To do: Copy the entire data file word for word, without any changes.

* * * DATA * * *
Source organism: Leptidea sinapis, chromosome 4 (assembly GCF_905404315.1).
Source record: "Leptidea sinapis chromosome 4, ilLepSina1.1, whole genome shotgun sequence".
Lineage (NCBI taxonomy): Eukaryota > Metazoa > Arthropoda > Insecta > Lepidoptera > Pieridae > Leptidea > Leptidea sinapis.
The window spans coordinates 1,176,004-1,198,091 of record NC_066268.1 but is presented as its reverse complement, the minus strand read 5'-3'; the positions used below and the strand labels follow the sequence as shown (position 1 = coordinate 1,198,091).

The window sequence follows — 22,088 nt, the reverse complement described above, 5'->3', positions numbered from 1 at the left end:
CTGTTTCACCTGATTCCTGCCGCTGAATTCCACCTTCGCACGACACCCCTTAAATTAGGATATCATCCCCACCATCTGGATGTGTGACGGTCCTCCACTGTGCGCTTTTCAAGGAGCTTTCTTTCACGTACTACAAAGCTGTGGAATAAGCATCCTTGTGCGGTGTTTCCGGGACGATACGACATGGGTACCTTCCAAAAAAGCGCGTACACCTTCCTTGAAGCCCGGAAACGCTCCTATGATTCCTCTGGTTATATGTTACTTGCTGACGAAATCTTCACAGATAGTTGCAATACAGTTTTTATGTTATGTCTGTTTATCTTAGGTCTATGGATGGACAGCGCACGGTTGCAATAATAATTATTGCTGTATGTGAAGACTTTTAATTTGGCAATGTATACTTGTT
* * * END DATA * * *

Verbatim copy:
Source organism: Leptidea sinapis, chromosome 4 (assembly GCF_905404315.1).
Source record: "Leptidea sinapis chromosome 4, ilLepSina1.1, whole genome shotgun sequence".
Lineage (NCBI taxonomy): Eukaryota > Metazoa > Arthropoda > Insecta > Lepidoptera > Pieridae > Leptidea > Leptidea sinapis.
The window spans coordinates 1,176,004-1,198,091 of record NC_066268.1 but is presented as its reverse complement, the minus strand read 5'-3'; the positions used below and the strand labels follow the sequence as shown (position 1 = coordinate 1,198,091).

The window sequence follows — 22,088 nt, the reverse complement described above, 5'->3', positions numbered from 1 at the left end:
CTGTTTCACCTGATTCCTGCCGCTGAATTCCACCTTCGCACGACACCCCTTAAATTAGGATATCATCCCCACCATCTGGATGTGTGACGGTCCTCCACTGTGCGCTTTTCAAGGAGCTTTCTTTCACGTACTACAAAGCTGTGGAATAAGCATCCTTGTGCGGTGTTTCCGGGACGATACGACATGGGTACCTTCCAAAAAAGCGCGTACACCTTCCTTGAAGCCCGGAAACGCTCCTATGATTCCTCTGGTTATATGTTACTTGCTGACGAAATCTTCACAGATAGTTGCAATACAGTTTTTATGTTATGTCTGTTTATCTTAGGTCTATGGATGGACAGCGCACGGTTGCAATAATAATTATTGCTGTATGTGAAGACTTTTAATTTGGCAATGTATACTTGTT